Sense & Centsibility Blog

How to Financially Survive Unemployment

Unemployment happens to the best of us so it's important to be prepared...just in case. This Flashback Friday post provides tips to financially survive unemployment.

Construction workerIn this day and age most people have either experienced unemployment or know someone who has. This can be really scary if you’re not prepared for it and don’t know what to do if it happens to you. Here are some tips to help you get through a bout of unemployment.

Savings, savings, savings

This is the most important thing you can do. Plan ahead and start setting aside money into a separate emergency savings account. Ideally, you’d want to have 3-6 months’ worth of your household and living expenses set aside. Most companies don’t get through posting the job, going through resumes, interviewing, and hiring within just a few weeks. Start depositing money into your emergency savings account from each paycheck – whatever is affordable for you. The more you can put in savings, the better off you will be. And if you get a bonus or a tax refund, think about putting a big chunk of that into savings as well. If you don’t have enough time to build up savings, just do what you can…and keep reading.

Prioritize & make temporary sacrifices

Pay your necessities such as mortgage/rent, utilities, groceries, etc. – things that keep you safe and healthy. Then, to avoid using up all of your emergency savings and/or to prevent falling behind on bills, make cutbacks. See if you can temporarily cancel cable or internet. Skip dining out and instead make the most of your groceries. If you have a car payment, credit card, boat payment, student loan, etc. call and see if you can obtain a forbearance (a temporary suspension of payments). Also, call your utility company right away and talk to them about your options – don’t wait until you fall behind on bills to make the phone calls. It’s easier to call when your payments are still current.


Ask your employer for a severance package. Companies aren’t obligated to offer you a severance (unless that was in a written agreement when you started), but they may be willing to give you severance – especially if you have a good employment history with them.

Health Insurance

Medical insuranceMedical costs are usually pretty expensive and if you find yourself needing medical treatment without insurance, which can lead to debt piling up. Bills can run tens of thousands of dollars if it’s something that requires overnight hospital stays and/or surgery. So make sure that you try to find coverage as soon as possible.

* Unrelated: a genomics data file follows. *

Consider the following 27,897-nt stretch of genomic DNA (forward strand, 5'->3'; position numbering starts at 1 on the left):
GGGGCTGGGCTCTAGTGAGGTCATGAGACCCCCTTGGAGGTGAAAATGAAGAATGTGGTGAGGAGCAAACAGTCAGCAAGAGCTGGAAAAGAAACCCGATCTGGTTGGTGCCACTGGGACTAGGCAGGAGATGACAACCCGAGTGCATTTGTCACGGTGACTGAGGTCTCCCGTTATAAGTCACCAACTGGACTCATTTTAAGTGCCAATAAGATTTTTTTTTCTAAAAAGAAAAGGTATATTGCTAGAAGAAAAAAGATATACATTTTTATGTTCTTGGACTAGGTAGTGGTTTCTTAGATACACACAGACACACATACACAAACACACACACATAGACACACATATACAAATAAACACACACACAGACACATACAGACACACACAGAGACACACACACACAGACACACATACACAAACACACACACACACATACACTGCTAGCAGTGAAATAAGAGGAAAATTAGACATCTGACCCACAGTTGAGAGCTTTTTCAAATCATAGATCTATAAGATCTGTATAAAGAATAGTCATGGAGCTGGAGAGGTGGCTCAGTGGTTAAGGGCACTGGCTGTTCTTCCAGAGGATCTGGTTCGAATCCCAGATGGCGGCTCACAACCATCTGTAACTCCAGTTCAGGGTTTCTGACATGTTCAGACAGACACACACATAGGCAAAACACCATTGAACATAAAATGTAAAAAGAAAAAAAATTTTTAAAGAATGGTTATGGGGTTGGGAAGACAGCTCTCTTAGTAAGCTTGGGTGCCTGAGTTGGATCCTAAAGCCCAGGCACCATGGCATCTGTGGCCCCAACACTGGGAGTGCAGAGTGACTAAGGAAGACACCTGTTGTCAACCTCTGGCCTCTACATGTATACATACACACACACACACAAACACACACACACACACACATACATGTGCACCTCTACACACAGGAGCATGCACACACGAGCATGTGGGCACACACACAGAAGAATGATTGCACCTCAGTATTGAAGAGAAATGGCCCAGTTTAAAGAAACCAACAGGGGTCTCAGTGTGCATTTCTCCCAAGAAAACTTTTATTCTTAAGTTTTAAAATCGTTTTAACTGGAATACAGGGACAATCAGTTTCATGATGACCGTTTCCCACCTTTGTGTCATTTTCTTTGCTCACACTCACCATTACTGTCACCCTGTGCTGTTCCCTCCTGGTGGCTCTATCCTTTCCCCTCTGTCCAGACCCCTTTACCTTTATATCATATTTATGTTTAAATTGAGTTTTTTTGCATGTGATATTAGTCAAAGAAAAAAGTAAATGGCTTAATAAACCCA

First, if you have a spouse, check into getting put on their plan. If not, see if your company offers COBRA. Check all of your options before making a decision, but don’t wait too long. There are also usually sliding fee scale clinics – especially in metro areas - that may be available to you temporarily until you regain insurance coverage. Visit United Way 211 for local referrals to those sliding fee scale clinics (or other local resources you may need).

Unemployment Insurance

Once you get laid off, the sooner you file for unemployment the better so that there isn’t a major delay for you to receive your unemployment checks. You are eligible for unemployment even if you receive a severance package or buyout. Check with your state’s unemployment website for more info and to estimate payments. If you live in MN, click here for more info.

Should I withdraw from my retirement account?

Older adultsMy suggestion is don’t do it. If you withdraw from your retirement accounts before retirement age, there are tax ramifications and there’s a possibility of an early distribution penalty depending on the type of account. Also a big, fat NO is using credit cards. The last thing you need when you’re already short income is to build up credit card debt. If you use cards for necessities without paying the card in full each month, it adds up quickly and you’ll see your debt skyrocket. Not to mention if you have high interest rates and/or are only able to make the minimum payment, it will take even longer to pay off – as in 10, 15, 20 or more years depending on the balance. So consider these both as absolute last resorts and avoid if at all possible. Check out another great post on saving for retirement.

Planning is key to minimizing the effects of an unexpected event such as a layoff. And even if you think you have a stable job, set aside what you can afford now because most people don’t anticipate losing their jobs. If it’s already too late and you don’t have time to save money, follow the above steps to mitigate the negative possible outcomes. If you are diligent, it will be much easier for you to regain financial stability after a crisis.

LSS Financial Counseling can help you create a plan of attack so you’re prepared for a layoff. Want more information on preparing for a layoff? Read 'How to Financially Prepare for a Layoff.' Give us a call today at 888.577.2227 to get started. Our Financial Counselors will empower you to build up savings, conquer your debt, and achieve your financial goals.

Author Elaina Johannessen is a Program Director with LSS Financial Counseling.